Students who fall into this category lean towards “what is possible” and the relationship that it has to other concepts and ideas.
They dislike repetitive tasks and memorization and do not like to be tested on material that was not covered in the class.
They are more apt to grasp new concepts with mathematical formulations and abstracts.
They work faster and are more innovative.
To accommodate this learning style, instructors may incorporate more theories and explanations that link to the facts. URL links to other websites for further study could also create a relationships with the information being presented.
Students who fall into this category prefer to think about the information before doing anything with it.
They prefer to work alone, rather than in groups.
Sitting through lectures is also difficult for reflective learners but is tolerable.
To accommodate this learning style, instructors may incorporate several individual assignments that require the learner to think out a problem, then write a short summary of their thoughts- helping them to retain the information better.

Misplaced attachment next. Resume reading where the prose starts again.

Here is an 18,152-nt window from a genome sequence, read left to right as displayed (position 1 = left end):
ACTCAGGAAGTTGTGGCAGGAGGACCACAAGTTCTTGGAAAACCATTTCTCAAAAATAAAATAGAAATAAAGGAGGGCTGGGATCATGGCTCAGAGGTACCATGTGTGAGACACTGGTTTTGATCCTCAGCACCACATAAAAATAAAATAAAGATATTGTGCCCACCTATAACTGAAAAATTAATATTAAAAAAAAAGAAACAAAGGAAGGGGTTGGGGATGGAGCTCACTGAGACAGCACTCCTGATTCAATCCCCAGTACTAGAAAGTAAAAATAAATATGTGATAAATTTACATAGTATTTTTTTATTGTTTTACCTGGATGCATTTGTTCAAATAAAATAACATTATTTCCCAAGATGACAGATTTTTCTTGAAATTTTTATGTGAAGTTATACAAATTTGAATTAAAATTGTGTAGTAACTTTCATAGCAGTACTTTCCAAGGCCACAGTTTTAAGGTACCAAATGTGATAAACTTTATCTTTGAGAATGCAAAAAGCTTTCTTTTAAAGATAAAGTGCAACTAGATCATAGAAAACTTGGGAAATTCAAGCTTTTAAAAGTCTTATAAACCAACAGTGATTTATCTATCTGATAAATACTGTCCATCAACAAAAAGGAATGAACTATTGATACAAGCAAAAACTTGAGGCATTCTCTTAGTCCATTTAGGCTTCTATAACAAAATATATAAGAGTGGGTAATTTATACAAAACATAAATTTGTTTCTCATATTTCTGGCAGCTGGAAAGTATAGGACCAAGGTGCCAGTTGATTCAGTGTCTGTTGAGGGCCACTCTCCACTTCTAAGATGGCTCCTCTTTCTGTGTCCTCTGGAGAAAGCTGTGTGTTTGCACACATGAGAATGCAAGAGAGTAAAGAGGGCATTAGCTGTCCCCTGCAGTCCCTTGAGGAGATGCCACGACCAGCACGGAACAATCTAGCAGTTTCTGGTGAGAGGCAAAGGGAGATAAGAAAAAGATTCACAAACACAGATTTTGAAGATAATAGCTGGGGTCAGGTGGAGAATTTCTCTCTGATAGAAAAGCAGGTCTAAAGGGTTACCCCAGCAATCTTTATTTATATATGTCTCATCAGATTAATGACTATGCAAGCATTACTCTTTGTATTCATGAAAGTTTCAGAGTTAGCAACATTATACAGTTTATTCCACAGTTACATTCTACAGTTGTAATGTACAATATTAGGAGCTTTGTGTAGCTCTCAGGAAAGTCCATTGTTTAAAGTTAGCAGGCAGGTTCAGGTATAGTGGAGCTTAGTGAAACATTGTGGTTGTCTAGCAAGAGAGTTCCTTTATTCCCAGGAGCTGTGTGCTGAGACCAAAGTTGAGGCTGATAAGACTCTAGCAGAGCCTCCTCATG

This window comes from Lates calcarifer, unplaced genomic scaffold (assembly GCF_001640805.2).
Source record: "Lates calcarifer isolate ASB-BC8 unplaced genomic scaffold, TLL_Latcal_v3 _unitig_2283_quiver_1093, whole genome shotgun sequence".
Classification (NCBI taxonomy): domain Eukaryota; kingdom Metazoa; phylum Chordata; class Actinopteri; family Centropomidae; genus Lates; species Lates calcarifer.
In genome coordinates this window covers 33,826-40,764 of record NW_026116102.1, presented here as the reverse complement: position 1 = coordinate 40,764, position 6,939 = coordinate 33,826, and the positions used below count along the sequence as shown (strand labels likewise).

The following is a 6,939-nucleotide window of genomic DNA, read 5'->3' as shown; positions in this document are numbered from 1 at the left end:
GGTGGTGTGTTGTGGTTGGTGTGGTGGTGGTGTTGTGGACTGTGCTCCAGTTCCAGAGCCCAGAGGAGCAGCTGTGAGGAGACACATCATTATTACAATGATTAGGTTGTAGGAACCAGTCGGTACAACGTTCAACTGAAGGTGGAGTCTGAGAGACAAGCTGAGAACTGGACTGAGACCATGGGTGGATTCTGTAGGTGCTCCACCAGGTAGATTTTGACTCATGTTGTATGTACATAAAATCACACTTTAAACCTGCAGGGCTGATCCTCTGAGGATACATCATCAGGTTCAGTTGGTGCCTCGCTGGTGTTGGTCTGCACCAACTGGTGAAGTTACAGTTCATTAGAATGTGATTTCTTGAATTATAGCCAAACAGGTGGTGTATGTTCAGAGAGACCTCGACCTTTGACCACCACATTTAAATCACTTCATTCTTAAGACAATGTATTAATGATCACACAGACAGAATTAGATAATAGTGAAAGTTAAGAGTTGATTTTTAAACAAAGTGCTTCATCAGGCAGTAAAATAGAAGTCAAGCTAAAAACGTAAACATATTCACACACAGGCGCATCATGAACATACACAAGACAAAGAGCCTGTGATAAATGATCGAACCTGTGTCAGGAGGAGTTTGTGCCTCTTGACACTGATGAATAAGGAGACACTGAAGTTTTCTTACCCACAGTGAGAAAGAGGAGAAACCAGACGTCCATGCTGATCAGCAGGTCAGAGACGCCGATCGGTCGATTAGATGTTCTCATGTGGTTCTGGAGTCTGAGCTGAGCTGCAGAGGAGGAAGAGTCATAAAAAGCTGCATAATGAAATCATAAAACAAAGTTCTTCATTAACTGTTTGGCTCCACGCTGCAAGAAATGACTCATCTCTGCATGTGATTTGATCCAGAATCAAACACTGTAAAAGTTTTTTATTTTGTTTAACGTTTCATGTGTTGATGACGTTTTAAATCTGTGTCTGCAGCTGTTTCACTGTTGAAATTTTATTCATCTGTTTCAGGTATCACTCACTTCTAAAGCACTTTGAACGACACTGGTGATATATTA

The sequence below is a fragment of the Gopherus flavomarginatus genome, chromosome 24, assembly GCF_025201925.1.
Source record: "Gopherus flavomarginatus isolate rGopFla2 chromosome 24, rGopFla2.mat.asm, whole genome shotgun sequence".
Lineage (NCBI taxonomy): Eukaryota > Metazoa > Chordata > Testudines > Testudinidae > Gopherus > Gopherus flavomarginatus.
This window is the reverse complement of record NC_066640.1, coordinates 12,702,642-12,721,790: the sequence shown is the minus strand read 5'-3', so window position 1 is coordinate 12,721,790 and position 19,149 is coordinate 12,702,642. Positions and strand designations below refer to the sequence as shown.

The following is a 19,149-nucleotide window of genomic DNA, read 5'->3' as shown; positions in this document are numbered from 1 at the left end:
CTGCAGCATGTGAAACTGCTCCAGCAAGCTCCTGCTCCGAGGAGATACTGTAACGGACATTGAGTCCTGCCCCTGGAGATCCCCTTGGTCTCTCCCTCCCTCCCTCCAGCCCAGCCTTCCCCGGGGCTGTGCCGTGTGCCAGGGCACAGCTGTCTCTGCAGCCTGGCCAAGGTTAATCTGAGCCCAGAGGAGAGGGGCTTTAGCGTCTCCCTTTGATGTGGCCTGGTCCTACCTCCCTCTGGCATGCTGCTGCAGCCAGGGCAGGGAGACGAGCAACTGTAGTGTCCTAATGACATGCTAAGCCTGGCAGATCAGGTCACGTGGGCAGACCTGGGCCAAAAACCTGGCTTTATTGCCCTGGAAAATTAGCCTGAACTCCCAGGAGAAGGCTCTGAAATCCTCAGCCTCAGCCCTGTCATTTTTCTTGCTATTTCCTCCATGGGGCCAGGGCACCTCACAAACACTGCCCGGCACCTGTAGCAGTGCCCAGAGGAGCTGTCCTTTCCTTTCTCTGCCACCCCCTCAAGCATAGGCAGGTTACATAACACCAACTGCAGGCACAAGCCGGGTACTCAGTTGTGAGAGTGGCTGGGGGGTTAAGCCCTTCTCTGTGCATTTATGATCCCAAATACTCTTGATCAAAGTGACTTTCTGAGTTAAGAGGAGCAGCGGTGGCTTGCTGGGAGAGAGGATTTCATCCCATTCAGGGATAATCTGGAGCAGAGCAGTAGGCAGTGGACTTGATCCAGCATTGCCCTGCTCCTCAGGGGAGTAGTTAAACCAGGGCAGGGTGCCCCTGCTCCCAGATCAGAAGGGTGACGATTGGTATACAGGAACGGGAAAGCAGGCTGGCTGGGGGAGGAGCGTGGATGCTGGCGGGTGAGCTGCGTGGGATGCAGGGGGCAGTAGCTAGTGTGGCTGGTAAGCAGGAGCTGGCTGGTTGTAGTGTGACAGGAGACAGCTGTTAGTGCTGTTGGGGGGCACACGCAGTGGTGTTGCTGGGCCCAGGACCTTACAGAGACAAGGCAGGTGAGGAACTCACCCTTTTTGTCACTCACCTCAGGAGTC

Students who fall into this category retain the information by actually “doing” something active with it.
They prefer to work in groups rather than alone.
They tend to try things before thinking it through first.
Sitting through lectures is harder for active learners than for students of other learning styles.
To accommodate this learning style, instructors may incorporate a group project requiring students to discuss the problem and then act on the plan. “Doing” something that relates to the information would be desirable
Learning styles are the way that your students learn. Some students prefer facts, over charts, audio over video, sequential steps rather than a web of ideas, etc. Learning styles can be easier understood when categorized. A study at North Carolina State University, has explained these categories to help learners and instructors alike. It should be noted that most learners possess combinations of these learning styles. It should also be noted that this is just one study, and there are other authors who refer to these styles by different names but the idea is the same.
Finding out the learning styles of your students can help you adapt and morph your class into an even more conducive learning environment.
“Dales Cone of Experience” (see chart below) shows the different ways that students learn information and the assessment outcomes related to that style of learning.